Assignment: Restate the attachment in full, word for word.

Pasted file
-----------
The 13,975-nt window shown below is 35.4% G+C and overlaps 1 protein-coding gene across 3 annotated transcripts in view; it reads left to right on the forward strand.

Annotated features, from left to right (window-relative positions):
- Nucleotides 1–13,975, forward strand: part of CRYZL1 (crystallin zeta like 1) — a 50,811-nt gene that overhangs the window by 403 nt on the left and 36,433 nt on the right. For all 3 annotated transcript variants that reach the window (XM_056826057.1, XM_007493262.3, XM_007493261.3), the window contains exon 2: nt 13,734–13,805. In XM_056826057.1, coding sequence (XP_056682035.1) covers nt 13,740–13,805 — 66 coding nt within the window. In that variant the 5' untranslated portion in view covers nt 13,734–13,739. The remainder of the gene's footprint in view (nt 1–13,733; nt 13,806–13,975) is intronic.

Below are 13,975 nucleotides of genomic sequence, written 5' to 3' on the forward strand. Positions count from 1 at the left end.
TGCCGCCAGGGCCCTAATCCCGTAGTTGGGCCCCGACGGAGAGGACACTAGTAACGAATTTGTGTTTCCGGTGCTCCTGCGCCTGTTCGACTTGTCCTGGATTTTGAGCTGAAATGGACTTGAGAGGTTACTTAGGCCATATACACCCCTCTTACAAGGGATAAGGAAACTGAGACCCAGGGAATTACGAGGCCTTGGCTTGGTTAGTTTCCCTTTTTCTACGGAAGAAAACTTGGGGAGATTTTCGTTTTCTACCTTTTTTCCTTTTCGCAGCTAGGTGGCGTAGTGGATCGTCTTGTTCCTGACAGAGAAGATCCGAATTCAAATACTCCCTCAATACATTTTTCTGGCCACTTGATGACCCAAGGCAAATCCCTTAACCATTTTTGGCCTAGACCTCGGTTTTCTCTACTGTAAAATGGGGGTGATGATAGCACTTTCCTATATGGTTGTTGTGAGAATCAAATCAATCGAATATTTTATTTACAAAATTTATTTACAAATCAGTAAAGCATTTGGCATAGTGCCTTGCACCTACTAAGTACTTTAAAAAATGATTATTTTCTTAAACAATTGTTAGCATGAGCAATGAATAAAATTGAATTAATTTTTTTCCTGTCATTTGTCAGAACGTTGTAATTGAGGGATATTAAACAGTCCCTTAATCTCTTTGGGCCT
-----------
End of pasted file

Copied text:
The 13,975-nt window shown below is 35.4% G+C and overlaps 1 protein-coding gene across 3 annotated transcripts in view; it reads left to right on the forward strand.

Annotated features, from left to right (window-relative positions):
- Nucleotides 1–13,975, forward strand: part of CRYZL1 (crystallin zeta like 1) — a 50,811-nt gene that overhangs the window by 403 nt on the left and 36,433 nt on the right. For all 3 annotated transcript variants that reach the window (XM_056826057.1, XM_007493262.3, XM_007493261.3), the window contains exon 2: nt 13,734–13,805. In XM_056826057.1, coding sequence (XP_056682035.1) covers nt 13,740–13,805 — 66 coding nt within the window. In that variant the 5' untranslated portion in view covers nt 13,734–13,739. The remainder of the gene's footprint in view (nt 1–13,733; nt 13,806–13,975) is intronic.

Below are 13,975 nucleotides of genomic sequence, written 5' to 3' on the forward strand. Positions count from 1 at the left end.
TGCCGCCAGGGCCCTAATCCCGTAGTTGGGCCCCGACGGAGAGGACACTAGTAACGAATTTGTGTTTCCGGTGCTCCTGCGCCTGTTCGACTTGTCCTGGATTTTGAGCTGAAATGGACTTGAGAGGTTACTTAGGCCATATACACCCCTCTTACAAGGGATAAGGAAACTGAGACCCAGGGAATTACGAGGCCTTGGCTTGGTTAGTTTCCCTTTTTCTACGGAAGAAAACTTGGGGAGATTTTCGTTTTCTACCTTTTTTCCTTTTCGCAGCTAGGTGGCGTAGTGGATCGTCTTGTTCCTGACAGAGAAGATCCGAATTCAAATACTCCCTCAATACATTTTTCTGGCCACTTGATGACCCAAGGCAAATCCCTTAACCATTTTTGGCCTAGACCTCGGTTTTCTCTACTGTAAAATGGGGGTGATGATAGCACTTTCCTATATGGTTGTTGTGAGAATCAAATCAATCGAATATTTTATTTACAAAATTTATTTACAAATCAGTAAAGCATTTGGCATAGTGCCTTGCACCTACTAAGTACTTTAAAAAATGATTATTTTCTTAAACAATTGTTAGCATGAGCAATGAATAAAATTGAATTAATTTTTTTCCTGTCATTTGTCAGAACGTTGTAATTGAGGGATATTAAACAGTCCCTTAATCTCTTTGGGCCT